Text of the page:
Slay is an eye-opening documentary that will have you looking at your wardrobe in a whole new, probably red tinted, light.
Slay is a new documentary premiering on WaterBear, the new environmentally conscious streaming service. Presented and directed by animal rights activist Rebecca Cappelli, the film aims to shine a spotlight on the dark corners of the fashion industry.
In recent years, the disastrous consequences of climate change have become more evident and increasingly frequent. The agriculture industry has long been a leading cause, but general focus and public attention has always been on food and not fashion.
Slay intends to change this, giving our garments as much attention and criticism as what we eat.
The documentary explores the ethical issues around fashion’s favourite materials, including leather, fur, and the eco-conscious influencer’s go-to, wool.
The film is produced by Keegan Khun, the award-winning co-director of the seminal documentary Cowspiracy. With such a big name attached to the project, comparisons seem unavoidable. So, is Slay to the fashion industry what Cowspiracy was to agriculture? And will it be equally influential?
At the heart of Slay is director Rebecca Cappelli, a French fashionista turned fighter for animal rights, who kickstarts the documentary by asking the question – can you be an animal lover and wear animals?
It’s a dilemma many of us have wrestled with, serving as the film’s central ethos and encouraging audiences to jump in. We’re ready to follow Rebecca on her three-year journey across seven countries to uncover answers.
As the blood-splattered logo suggests, however, they may not be the answers we want to hear.
The documentary is unscripted. The majority of its footage was filmed prior to the narrative that unfolds around the bloody revelations Rebecca and her team steadily uncover, giving the doc an authentic sense of discovery.
The Thred team was lucky enough to interview Rebecca after a premiere screening in London.
When asked about acquiring the footage, she explained that one of the scariest aspects during filming was that ‘we didn’t spend months trying to look for some problems or some issue.’ The causes for concern were hiding in plain sight, readily visible for anyone prepared to look.
The film’s primary intention is to get people to do just that, exposing the true moral cost of everyday clothes. Slay wants us to acknowledge the brutal reality of how our garments are made next time we see a pair of leather shoes or a fur-trimmed coat.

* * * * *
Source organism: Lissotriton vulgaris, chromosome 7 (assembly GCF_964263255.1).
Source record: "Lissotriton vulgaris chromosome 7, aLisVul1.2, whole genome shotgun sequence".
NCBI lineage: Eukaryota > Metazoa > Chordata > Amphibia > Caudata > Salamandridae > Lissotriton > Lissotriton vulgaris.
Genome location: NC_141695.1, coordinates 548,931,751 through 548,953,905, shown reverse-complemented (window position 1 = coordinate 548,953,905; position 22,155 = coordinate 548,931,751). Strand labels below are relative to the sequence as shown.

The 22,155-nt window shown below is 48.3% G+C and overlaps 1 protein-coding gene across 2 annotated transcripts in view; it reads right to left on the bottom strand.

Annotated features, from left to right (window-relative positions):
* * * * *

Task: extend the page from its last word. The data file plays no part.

The leather lie
After a thumping opening credits sequence on the catwalk, we’re treated to interviews from industry professionals that feel straight out of The Devil Wears Prada, amping up the far-reaching importance of fashion.
This introduction reinforces the idea that if you wear clothes, you’re engaging with fashion.
See, it’s not just a lumpy blue sweater, Anne Hathaway!
In this way the film makes us all culpable participants, unknowingly cooperating with a cruel, exploitive, and harmful industry.
Once the audience is in the hot seat, the film carefully dissects every pro-fashion argument over its 85 minute run-time. Defenses like ‘leather is longer lasting and more biodegradable than synthetic alternatives’ are stripped of their evasive skin to reveal the bloody truth underneath.
To meet demand, powerful chemicals are used to efficiently transform animal skin into leather. These are massively detrimental to the environment and harmful to not only the exploited workforce, but also nearby residents of tanneries who are exposed to toxic water.
This may not upset you if your leather jacket has a ‘made in Italy’ label, a prestigious sign of status that conjures up images of Italian craftsmen working with ethically sourced, high quality materials – which is false.
In order to qualify for this ‘illustrious’ label, only a small percentage of the manufacturing process needs to happen in Italy.
This means that a leather belt made from a cow reared in a deforested area of the Amazon, whose skin was transported to a sweatshop in India for tanning before making its way to Milan for finishing touches, can still count as ‘made in Italy’.
This is just one example of Slay contradicting long relied upon industry dogma designed to convince customers that leather is a mere by-product of meat and dairy farming when, in reality, the hide is just as valuable as what’s underneath.
Though the documentary encourages viewers to question their own choices when it comes to the clothes we buy, the responsibility does not rest entirely at the feet of the consumer.
Slay is not shy at naming and shaming big brands that source leather from questionable sources like Armani, Versace, Dior, Zara, Calvin Klein, and Tommy Hilfiger, just to name a few.
If such staples of the industry are willing accomplices to this deceitful and underhanded process, it makes you wonder what else fashion is lying to us about.